Perhaps the greatest matchup defender in OBWL history, Hunter Heath is a general manager's dream, who is amped to do the dirty work every night. Though he has also lost a step with time, and may not be as explosive as he once was, the 32-year-old still moves as well as anybody without the ball, and refuses to give an inch on the defensive end. He's got range out beyond the three-point line, and is also a very good passer, making him difficult to defend for the less mobile big men as well. Another versatile player, he'll also allow Lacher and Brunet to be creative on any given night.

F/G Joe Aviles
Though I'm listing third here, Joe Aviles is by no means the third best player on the Tritons roster. At 6'10" and 265 pounds, with the athletic ability to take over on both ends of the court, and one could argue that Joe Aviles is the closest thing the league has had to Hunter Heath since Hunter Heath. He's a solid passer and rebounder, and--stop me if you've heard this one before--his versatility will allow Lacher and Brunet to be creative on any given night.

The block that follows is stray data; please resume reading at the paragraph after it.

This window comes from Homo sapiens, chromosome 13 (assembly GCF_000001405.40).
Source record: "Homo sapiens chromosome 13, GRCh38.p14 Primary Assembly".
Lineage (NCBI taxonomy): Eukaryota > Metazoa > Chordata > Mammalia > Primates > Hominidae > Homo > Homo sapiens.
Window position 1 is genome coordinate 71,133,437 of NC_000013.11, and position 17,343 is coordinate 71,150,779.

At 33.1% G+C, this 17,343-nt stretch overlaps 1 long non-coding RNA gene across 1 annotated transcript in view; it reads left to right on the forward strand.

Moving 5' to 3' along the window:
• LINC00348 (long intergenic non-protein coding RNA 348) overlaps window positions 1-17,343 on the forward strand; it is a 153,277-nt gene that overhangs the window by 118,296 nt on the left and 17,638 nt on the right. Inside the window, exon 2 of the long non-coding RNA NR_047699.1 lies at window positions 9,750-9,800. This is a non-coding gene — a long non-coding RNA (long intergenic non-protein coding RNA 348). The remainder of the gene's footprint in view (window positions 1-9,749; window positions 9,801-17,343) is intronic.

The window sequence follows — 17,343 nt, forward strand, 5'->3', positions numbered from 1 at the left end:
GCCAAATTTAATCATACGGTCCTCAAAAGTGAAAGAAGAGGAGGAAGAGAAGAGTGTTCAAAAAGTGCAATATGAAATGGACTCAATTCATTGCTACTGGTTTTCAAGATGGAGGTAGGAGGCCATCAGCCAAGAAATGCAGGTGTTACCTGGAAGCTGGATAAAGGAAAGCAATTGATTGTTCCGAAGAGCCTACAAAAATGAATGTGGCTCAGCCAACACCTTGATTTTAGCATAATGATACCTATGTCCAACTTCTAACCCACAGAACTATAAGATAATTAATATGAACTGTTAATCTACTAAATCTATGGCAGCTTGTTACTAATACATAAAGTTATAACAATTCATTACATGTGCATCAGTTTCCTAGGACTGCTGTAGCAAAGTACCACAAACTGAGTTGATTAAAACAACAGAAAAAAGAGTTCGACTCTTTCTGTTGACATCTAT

C Darin Deans
As discussed, when Darin Deans was healthy at the beginning of the year, the Buzzards didn't look like one of the teams to beat in the OBWL. They were the team to beat in the OBWL. When he sunk, the Buzzards did too. On the court, his production--while great--is not other-worldly. He was 21st in the league in rebounding (7.9 per game) and 5th in blocks (4.5), while scoring 9.8 points per game, but his defensive presence in the paint cannot be overstated. The trajectory of the Buzzards completely changed the second Deans signed on the dotted-line, bolting the Tritons in the process.